Do multiple devices respond when you say, “Hey, Siri”? Apple’’s working on that

This graphic illustrates the adjustment of the output of an audio signal at a proximate electronic device.

You have multiple Apple devices in your home or office. You say, “Hey Siri,” and two or more of them respond. Has this happened to you? Probably. And Apple is looking into it.

In theory, the Mac, iPhone, iPad, HomePod mini, etc, closest to you should respond to “Hey, Siri.” Sometimes this works, sometimes it doesn’t. To this end Apple has filed for a patent (number 20220021978) for “multi-device audio adjustment coordination.”

About the patent filing

In the patent filing, Apple notes that intelligent automated assistants such as Siri can provide a beneficial interface between human users and electronic devices. Such assistants can allow users to interact with devices or systems using natural language in spoken and/or text forms. For example, a user can provide a speech input containing a user request to a digital assistant operating on an electronic device. Siri can interpret the user’s intent from the speech input and operationalize the user’s intent into tasks. 

The tasks can then be performed by executing one or more services of the electronic device, and a relevant output responsive to the user request can be returned to the user. However, a location, such as a home or an office, may contain multiple electronic devices that are capable of outputting audio signals for digital assistant responses/interactions, music, video, timers, alarms, phone call alerts, text massage alerts, etc.

Apple wants Siri to work with its devices to coordinate the adjustment of audio signals being simultaneously output by several of them when “Hey, Siri” is invoked.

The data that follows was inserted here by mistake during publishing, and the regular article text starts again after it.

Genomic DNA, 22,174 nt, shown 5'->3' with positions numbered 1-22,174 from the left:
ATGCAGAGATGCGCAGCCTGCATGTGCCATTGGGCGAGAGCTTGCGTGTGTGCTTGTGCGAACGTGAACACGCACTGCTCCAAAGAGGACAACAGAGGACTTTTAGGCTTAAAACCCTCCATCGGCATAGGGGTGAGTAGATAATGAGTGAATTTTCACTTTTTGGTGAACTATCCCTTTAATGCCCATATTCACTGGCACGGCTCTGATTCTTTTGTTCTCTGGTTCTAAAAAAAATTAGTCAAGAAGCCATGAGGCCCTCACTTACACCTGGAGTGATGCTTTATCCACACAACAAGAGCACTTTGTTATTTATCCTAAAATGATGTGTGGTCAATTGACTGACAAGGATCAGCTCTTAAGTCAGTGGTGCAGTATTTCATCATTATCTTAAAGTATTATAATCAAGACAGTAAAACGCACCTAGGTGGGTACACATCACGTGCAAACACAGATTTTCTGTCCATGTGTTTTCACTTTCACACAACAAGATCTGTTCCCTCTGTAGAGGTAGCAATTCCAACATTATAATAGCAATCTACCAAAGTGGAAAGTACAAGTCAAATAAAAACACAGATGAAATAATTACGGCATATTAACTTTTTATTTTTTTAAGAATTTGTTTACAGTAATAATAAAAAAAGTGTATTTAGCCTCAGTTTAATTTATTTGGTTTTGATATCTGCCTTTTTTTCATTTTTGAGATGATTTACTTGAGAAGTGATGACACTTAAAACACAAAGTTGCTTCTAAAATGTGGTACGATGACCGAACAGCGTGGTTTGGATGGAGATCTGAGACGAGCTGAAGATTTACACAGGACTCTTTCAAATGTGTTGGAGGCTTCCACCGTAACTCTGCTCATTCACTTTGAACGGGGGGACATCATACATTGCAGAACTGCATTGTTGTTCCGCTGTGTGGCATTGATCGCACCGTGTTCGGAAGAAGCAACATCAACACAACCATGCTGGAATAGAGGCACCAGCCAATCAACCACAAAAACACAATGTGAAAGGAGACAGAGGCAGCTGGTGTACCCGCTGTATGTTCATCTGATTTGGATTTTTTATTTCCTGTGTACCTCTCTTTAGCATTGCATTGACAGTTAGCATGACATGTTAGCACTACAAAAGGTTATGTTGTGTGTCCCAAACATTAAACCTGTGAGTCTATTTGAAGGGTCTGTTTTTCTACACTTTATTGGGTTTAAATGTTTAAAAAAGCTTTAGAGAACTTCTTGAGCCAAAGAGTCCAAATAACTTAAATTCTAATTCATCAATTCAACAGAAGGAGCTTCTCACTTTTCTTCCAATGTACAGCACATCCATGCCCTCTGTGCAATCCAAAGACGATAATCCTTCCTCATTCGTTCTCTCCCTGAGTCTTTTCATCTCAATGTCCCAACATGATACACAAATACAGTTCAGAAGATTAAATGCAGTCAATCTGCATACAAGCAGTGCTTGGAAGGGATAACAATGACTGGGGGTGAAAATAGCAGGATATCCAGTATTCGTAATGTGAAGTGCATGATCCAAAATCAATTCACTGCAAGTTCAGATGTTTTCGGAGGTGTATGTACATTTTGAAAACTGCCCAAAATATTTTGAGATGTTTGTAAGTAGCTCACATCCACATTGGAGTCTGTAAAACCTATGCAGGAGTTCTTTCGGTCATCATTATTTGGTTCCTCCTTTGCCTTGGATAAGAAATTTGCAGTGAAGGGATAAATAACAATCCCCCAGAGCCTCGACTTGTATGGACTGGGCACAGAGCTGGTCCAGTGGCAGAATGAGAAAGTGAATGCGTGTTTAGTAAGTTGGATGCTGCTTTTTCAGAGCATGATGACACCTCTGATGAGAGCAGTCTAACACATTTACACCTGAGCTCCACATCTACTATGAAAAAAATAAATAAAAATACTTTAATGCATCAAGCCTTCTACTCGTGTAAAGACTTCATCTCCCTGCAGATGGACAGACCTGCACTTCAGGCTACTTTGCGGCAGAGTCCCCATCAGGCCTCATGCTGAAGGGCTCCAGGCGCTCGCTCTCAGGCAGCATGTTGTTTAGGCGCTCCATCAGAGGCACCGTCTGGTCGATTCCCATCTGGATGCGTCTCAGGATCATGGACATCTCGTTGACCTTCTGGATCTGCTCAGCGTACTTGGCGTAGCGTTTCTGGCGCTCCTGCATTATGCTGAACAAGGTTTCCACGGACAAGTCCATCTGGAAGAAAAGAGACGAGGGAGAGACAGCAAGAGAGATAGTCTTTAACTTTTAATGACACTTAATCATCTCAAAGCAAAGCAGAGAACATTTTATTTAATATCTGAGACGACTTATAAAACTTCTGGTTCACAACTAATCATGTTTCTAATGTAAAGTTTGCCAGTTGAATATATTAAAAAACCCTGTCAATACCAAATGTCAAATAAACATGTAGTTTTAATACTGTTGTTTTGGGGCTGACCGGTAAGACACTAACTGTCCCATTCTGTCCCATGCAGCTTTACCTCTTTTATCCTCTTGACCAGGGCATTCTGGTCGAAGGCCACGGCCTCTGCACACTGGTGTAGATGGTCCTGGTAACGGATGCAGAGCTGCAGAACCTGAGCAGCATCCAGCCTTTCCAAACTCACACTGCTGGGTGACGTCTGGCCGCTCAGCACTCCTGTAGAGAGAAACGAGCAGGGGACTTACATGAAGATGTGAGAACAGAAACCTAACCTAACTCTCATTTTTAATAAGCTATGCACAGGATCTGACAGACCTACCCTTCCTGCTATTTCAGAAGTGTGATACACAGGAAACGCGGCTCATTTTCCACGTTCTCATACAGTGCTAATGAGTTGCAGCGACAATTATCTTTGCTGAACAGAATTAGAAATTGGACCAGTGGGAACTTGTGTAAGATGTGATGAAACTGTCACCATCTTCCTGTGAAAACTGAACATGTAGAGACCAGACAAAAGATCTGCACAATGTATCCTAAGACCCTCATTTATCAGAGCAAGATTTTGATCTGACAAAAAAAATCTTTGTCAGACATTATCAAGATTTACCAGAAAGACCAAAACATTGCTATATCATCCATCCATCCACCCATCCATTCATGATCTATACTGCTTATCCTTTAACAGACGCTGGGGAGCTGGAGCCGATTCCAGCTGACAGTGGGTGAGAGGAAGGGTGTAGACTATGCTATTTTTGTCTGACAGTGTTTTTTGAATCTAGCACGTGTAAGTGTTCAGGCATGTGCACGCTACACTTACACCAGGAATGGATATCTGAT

Summary of the patent filing

Here’s Apple’s abstract of the patent filing for those who want the technical details: “This relates to intelligent automated assistants and, more specifically, to the intelligent coordination of audio signal output adjustments among multiple electronic devices. An example method includes, generating a local audio intent object associated with a software application stored on a first electronic device, the local audio intent object including one or more local audio parameters; determining that a second electronic device that is outputting an audio signal is proximate to the first electronic device; generating a proximate audio intent object corresponding to the second electronic device based on the one or more local audio adjustment parameters and a round-trip time (RTT) of a communication connection between the first electronic device and the second electronic device; and transmitting the proximate audio intent object to the second electronic device via the communication connection, wherein the proximate audio intent object causes the second electronic device to adjust the output of the audio signal.”

Dennis Sellers
the authorDennis Sellers
Dennis Sellers is the editor/publisher of Apple World Today. He’s been an “Apple journalist” since 1995 (starting with the first big Apple news site, MacCentral). He loves to read, run, play sports, and watch movies.